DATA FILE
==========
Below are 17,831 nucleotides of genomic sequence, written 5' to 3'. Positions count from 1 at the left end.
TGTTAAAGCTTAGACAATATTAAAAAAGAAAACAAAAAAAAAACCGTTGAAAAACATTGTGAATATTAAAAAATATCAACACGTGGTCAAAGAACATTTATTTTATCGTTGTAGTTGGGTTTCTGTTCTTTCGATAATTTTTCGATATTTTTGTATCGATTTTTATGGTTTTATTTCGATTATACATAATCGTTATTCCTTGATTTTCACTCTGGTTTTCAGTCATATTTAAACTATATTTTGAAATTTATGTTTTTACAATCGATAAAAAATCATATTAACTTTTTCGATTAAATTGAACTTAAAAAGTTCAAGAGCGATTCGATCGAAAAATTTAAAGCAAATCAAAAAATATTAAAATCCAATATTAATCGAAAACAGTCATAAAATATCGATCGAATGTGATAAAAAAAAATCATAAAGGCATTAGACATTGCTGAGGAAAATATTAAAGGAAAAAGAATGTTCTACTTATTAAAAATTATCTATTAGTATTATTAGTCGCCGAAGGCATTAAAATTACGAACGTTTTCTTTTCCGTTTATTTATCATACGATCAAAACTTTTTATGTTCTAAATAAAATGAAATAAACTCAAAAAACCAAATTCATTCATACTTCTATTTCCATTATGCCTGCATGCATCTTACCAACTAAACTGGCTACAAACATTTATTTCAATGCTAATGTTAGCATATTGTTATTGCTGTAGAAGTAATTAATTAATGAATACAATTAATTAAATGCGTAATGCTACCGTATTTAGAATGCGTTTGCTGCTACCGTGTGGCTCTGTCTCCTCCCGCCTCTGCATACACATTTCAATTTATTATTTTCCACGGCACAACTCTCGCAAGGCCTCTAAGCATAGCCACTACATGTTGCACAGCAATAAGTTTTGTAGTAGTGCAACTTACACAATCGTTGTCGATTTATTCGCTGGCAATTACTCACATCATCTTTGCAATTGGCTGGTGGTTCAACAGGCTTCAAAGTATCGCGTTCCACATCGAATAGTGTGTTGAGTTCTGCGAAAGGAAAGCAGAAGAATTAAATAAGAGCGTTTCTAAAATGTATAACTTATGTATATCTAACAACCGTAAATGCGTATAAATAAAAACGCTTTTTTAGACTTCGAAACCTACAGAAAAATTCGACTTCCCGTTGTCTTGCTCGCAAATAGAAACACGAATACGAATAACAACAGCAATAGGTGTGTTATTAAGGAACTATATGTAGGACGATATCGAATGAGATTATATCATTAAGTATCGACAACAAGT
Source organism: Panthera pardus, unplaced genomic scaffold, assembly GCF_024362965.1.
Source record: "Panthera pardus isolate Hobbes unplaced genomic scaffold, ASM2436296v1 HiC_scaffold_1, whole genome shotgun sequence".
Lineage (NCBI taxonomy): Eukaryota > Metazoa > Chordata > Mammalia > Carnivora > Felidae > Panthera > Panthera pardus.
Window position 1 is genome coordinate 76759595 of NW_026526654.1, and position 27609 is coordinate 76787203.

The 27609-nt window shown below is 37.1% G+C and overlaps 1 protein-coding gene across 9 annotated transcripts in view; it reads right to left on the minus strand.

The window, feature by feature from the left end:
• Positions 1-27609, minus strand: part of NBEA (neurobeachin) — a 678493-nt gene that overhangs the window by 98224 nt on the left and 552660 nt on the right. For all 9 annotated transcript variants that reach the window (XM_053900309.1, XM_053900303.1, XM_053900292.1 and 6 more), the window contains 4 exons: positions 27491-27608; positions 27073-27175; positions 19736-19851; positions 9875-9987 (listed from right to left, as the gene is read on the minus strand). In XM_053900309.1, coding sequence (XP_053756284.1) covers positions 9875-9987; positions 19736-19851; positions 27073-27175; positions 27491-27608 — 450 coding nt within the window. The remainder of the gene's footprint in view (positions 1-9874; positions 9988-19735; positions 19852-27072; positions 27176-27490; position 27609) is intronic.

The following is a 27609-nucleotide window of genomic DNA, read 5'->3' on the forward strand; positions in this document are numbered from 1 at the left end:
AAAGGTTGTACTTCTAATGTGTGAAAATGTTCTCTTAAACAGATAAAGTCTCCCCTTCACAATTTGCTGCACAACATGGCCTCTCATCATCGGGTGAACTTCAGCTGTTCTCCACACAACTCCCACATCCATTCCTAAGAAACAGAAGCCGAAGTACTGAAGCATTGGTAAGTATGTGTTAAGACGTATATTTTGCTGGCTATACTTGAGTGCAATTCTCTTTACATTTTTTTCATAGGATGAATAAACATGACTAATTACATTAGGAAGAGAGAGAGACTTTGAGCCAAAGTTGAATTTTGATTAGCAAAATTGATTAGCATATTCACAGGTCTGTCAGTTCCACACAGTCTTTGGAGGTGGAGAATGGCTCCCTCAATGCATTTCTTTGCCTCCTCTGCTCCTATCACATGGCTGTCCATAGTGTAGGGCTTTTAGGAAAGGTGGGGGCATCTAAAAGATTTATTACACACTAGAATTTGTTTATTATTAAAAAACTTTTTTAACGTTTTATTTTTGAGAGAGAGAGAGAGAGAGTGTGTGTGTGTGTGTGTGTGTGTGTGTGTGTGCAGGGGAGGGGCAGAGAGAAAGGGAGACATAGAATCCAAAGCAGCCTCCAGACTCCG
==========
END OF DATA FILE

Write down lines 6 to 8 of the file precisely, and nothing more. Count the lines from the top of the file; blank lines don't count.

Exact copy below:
Window position 1 is genome coordinate 76759595 of NW_026526654.1, and position 27609 is coordinate 76787203.

The 27609-nt window shown below is 37.1% G+C and overlaps 1 protein-coding gene across 9 annotated transcripts in view; it reads right to left on the minus strand.

The window, feature by feature from the left end: